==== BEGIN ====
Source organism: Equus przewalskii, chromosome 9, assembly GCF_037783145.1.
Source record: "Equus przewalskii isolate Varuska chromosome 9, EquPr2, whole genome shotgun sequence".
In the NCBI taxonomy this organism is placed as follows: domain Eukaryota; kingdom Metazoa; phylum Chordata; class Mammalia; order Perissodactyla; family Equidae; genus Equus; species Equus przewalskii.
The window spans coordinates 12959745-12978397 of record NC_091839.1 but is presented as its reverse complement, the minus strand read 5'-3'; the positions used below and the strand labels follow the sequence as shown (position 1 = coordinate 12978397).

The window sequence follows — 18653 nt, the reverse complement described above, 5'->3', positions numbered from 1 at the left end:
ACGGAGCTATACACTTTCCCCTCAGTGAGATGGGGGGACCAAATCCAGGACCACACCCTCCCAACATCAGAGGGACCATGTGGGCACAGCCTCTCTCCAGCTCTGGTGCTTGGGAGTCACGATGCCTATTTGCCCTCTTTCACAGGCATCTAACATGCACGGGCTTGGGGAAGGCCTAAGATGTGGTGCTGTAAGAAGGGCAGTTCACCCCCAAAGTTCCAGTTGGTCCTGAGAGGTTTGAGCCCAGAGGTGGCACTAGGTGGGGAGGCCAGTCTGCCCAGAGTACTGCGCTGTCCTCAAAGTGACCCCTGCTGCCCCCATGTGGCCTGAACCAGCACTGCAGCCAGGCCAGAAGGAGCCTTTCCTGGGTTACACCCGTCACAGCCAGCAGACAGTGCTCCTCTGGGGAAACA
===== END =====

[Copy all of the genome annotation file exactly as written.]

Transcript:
Source organism: Equus przewalskii, chromosome 9, assembly GCF_037783145.1.
Source record: "Equus przewalskii isolate Varuska chromosome 9, EquPr2, whole genome shotgun sequence".
In the NCBI taxonomy this organism is placed as follows: domain Eukaryota; kingdom Metazoa; phylum Chordata; class Mammalia; order Perissodactyla; family Equidae; genus Equus; species Equus przewalskii.
The window spans coordinates 12959745-12978397 of record NC_091839.1 but is presented as its reverse complement, the minus strand read 5'-3'; the positions used below and the strand labels follow the sequence as shown (position 1 = coordinate 12978397).

The window sequence follows — 18653 nt, the reverse complement described above, 5'->3', positions numbered from 1 at the left end:
ACGGAGCTATACACTTTCCCCTCAGTGAGATGGGGGGACCAAATCCAGGACCACACCCTCCCAACATCAGAGGGACCATGTGGGCACAGCCTCTCTCCAGCTCTGGTGCTTGGGAGTCACGATGCCTATTTGCCCTCTTTCACAGGCATCTAACATGCACGGGCTTGGGGAAGGCCTAAGATGTGGTGCTGTAAGAAGGGCAGTTCACCCCCAAAGTTCCAGTTGGTCCTGAGAGGTTTGAGCCCAGAGGTGGCACTAGGTGGGGAGGCCAGTCTGCCCAGAGTACTGCGCTGTCCTCAAAGTGACCCCTGCTGCCCCCATGTGGCCTGAACCAGCACTGCAGCCAGGCCAGAAGGAGCCTTTCCTGGGTTACACCCGTCACAGCCAGCAGACAGTGCTCCTCTGGGGAAACA